Sunday, October 29, 2006


Fear is all around me. Friends and family watched Jimmy disappear within a month. How could they not be frightened?

"What are we waiting for?" they say, "Let's take that trip to Italy NOW." The NOW, of course, is 'before some horrible disease creeps into our bodies and puts an end to us.'

My husband's influence on people throughout his life was big. NOW, it's huge. Jimmy and I spent lots of time making fun of all the people we knew. We made a hobby of it. Some couples play golf and some play bridge. We would sit around and pick apart our loved ones.

"He doesn't reach into his pocket for spit. They just can't be embarrassed" we'd nod and giggle.

I wish Jimmy could see them NOW. NOW, they not only spend more on themselves. They buy me dinner. They offer to take me to a Broadway show. Who are these people? I always loved them, but NOW they're actually lovable.

The same people who are proud that "I never go to a doctor" are NOW makeing appointments for body scans. A freckle that was always there NOW looks suspicious.

Those of us married more than 25 years buy new towels for the newlyweds and joke about needing a bridal shower of our own. NOW, we throw out the old and restock the linen closet. Who's more important than us?

The other day even my 88 year old mother-in-law, known for 'stealing' Sweet and Low from restaurants broke down and bought a box.

My friends who were on a continual diet NOW suggest going out for ice-cream. My world, my small circle, feel a little like many did the months following September 11th. We NOW know we're fragile and we're scared. In some ways, it's not a bad way to live, if only it didn't hurt so much.

Wednesday, October 18, 2006

Bereavement Group 101

I've never had much patience or tolerance for old people. Society tells us to expect age to bring wisdom and a clear perspective on life, but most people approach the end of their lives fearful and bitter.

My friends and I spend lots of time promising each other that we "won't get that way" and if we do "please kill me." We laugh a nervous laugh knowing there's a good chance we won't even remember those conversations.

On Tuesday afternoons from 2:15 to 4:15, though, I sit in my bereavement group, younger by at least 20 years, yet I'm 'one of them' in a sense - a widow struggling to reframe my life.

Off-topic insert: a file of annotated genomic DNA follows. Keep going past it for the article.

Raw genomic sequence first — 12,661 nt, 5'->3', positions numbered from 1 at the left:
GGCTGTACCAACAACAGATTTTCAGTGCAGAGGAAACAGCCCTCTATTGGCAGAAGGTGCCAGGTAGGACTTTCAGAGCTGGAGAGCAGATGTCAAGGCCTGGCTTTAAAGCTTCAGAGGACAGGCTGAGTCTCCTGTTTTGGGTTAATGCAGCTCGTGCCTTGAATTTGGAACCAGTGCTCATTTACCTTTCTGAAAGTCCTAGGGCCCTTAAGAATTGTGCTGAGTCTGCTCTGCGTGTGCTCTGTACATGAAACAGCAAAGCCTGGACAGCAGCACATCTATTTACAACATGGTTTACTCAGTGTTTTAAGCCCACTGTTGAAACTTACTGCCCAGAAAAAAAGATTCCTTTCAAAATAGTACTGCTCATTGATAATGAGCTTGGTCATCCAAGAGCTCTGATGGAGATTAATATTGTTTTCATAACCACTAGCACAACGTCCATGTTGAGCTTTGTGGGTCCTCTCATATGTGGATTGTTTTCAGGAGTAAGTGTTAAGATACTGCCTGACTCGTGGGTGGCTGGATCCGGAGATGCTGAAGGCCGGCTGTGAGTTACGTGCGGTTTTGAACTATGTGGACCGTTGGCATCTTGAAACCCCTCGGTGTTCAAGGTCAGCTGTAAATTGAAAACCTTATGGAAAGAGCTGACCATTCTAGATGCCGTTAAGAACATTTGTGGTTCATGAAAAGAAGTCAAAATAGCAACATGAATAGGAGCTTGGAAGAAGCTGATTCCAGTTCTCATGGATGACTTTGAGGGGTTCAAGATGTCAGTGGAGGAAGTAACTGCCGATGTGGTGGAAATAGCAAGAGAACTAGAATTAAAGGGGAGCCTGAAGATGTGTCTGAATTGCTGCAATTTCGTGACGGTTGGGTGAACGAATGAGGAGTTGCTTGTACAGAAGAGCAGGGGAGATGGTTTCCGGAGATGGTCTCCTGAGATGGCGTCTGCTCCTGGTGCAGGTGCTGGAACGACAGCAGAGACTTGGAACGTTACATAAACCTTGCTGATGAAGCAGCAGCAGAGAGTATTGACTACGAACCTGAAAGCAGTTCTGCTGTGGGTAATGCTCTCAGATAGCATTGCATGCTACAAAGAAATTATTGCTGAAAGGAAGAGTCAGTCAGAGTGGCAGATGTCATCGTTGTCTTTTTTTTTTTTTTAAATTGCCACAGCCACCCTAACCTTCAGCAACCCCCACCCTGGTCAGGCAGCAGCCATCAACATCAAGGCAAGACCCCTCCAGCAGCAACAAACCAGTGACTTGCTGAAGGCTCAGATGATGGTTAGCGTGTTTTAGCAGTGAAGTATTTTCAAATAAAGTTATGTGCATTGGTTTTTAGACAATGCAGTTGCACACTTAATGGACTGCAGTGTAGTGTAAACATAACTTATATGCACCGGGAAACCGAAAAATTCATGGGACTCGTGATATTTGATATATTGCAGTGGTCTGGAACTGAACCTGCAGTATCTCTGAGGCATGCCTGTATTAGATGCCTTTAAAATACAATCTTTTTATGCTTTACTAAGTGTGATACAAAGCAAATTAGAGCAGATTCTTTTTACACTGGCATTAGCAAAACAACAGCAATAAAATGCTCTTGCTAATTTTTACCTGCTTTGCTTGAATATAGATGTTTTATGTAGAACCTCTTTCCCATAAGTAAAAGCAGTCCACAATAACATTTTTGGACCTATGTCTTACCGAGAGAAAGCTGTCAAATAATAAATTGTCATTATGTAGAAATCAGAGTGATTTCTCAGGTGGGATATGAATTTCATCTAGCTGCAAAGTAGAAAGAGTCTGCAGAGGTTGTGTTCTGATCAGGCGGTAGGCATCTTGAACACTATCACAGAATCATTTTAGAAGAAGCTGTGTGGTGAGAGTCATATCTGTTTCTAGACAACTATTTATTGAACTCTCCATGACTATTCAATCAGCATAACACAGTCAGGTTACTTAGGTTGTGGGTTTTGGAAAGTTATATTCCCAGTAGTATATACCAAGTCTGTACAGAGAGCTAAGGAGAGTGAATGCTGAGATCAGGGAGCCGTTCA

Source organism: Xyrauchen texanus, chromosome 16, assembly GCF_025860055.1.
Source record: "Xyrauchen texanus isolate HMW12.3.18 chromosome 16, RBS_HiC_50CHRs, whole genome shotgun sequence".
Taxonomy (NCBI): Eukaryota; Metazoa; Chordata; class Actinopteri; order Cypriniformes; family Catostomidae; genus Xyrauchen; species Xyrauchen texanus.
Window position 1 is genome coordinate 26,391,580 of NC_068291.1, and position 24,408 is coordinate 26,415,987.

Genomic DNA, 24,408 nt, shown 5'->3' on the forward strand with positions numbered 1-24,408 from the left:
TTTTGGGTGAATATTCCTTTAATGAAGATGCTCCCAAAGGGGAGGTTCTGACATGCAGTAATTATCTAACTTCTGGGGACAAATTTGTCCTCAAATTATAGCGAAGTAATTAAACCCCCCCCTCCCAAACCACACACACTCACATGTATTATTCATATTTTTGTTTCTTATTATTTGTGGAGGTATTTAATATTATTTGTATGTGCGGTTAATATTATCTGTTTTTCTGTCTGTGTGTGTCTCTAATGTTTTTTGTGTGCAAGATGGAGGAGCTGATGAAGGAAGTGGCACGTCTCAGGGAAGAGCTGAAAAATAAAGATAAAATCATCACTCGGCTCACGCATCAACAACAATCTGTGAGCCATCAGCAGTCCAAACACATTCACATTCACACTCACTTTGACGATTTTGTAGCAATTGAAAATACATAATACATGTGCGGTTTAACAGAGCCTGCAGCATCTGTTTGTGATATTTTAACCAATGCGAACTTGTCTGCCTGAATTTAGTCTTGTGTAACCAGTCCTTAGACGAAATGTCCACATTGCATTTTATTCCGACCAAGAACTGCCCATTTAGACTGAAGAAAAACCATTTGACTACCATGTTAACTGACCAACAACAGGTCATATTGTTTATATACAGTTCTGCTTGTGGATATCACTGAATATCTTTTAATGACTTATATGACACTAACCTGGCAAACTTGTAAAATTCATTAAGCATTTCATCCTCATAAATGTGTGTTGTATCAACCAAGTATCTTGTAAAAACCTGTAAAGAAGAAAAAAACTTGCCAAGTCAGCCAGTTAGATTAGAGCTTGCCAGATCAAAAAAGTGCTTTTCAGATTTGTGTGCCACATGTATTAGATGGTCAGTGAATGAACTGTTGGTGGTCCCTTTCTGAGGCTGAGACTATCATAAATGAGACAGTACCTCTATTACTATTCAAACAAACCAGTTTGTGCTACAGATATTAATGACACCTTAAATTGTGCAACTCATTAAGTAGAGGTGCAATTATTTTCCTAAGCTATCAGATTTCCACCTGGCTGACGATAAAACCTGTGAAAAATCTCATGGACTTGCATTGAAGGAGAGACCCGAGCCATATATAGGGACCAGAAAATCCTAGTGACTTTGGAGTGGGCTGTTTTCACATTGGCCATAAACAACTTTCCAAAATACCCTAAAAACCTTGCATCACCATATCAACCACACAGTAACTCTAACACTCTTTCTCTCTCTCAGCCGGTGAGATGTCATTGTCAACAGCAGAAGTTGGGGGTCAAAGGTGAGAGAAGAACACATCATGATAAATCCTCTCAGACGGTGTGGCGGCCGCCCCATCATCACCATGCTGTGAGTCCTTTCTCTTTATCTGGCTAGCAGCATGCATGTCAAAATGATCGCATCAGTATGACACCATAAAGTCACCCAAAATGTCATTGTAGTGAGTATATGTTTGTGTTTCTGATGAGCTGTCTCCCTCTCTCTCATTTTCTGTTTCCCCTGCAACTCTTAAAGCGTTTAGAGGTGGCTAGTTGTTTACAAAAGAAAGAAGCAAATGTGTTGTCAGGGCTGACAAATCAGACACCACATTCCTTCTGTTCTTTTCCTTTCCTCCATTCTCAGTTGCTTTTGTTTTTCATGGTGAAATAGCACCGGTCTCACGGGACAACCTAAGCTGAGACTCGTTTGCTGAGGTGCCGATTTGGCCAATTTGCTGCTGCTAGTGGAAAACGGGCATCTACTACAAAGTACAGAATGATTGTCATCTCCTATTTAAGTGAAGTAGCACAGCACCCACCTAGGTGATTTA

Within the group I'm a an insider, a contemporary hearing about their troubles. Outside the group I'm their trouble making daughter. Life sure does spin us around.

I'm amazed to witness their powerful determination to hold on to themselves and not allow their 'well meaning' children to control them and become their parent. I'm touched by the love they carry for the wrinkled man they shared a half a century with. As they reminese about their husbands we are all the same age.

Now that the old people and me are beginning to mesh I'm thinking maybe next week when the group ends at 4:15 we can all go out for an Early Bird Vodka. Grey Goose?

Sunday, October 15, 2006

The Right Place At The Wrong Age

As I thought about returning to my new and improved bereavement group something very odd happened. I noticed I'm sort of kind of looking forward to it.

It's not the kind of eagerness I feel when my little granddaughter Skylar is on her way over or when I open the freezer and realize "Wow. I forgot I bought vanilla fudge ice-cream!"

But, something safe and close to belonging is waiting for me there and even my resilient self can't deny that I'm needy for others who can genuinely know what I'm going through. Not to be overly dramatic, they know my pain. They're experiencing so much of the same.

Afternoon groups attract the elderly. I knew that. Somehow, I wasn't prepared for my fellow group members to be 150 years old. Still, as I said in my last post we're all the same age in grieving years.

Sitting among women and men who could easily be my parents made me uneasy in a situation where it's not the most comfortable to begin with. I stood out. I have one (okay, one and a half) chins, not seven. For the first fifteen minutes waiting for Linda, the leader to come into the room and begin the group I talked to myself:

1. "What am I doing here? It's like I got on a bus to Atlantic City by

2. "Why do these people need a bereavement group? What did they expect,
that their spouse would live forever?"

3. "At least I'm young for something."

4. "If Jimmy is watching he's shaking his head and trying to send me a signal
to get out of here fast."

5. "If I had died Jimmy wouldn't be caught dead here."

6. "Yeah, caught dead...very funny. I'm never going to believe he's gone."

7. "Six months. How could it be six months? And, I'm still stuck in

8. I hate these stupid stages. Denial, anger - sounds like a textbook. No
body knows anything."

9. "Oh, God...I think I'm going to cry - nothing even started yet...those
stupid tissue boxes around the room..."

10. "This is going to be horrible."